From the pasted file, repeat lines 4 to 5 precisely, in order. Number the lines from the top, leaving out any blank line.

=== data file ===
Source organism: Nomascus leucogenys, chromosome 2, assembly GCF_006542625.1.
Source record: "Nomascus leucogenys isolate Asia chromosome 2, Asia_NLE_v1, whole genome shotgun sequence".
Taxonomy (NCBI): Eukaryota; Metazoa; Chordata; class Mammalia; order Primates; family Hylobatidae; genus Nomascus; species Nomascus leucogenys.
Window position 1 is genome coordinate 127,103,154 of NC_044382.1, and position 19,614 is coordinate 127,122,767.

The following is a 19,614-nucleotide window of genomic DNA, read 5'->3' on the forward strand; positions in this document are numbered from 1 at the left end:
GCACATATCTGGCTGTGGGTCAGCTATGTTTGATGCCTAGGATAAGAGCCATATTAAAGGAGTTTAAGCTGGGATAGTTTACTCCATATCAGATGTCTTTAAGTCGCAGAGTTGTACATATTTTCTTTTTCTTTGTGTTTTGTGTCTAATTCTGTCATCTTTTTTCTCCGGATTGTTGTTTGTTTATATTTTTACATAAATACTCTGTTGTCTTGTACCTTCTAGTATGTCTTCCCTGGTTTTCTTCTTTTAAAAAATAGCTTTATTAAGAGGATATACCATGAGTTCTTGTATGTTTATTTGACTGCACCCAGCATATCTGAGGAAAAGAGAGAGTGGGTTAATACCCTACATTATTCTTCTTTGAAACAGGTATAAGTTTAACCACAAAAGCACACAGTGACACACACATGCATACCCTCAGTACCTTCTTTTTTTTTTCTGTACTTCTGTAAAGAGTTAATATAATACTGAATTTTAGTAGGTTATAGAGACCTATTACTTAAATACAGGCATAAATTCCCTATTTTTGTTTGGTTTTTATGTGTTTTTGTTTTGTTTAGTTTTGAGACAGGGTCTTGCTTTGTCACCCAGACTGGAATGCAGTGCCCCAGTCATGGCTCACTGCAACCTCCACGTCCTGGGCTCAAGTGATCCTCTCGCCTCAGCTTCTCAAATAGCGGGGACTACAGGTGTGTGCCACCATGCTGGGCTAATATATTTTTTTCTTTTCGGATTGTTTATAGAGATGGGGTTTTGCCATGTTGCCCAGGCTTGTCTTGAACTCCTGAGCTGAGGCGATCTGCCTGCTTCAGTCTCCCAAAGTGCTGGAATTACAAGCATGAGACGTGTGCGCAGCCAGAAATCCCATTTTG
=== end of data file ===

Window position 1 is genome coordinate 127,103,154 of NC_044382.1, and position 19,614 is coordinate 127,122,767.

The following is a 19,614-nucleotide window of genomic DNA, read 5'->3' on the forward strand; positions in this document are numbered from 1 at the left end: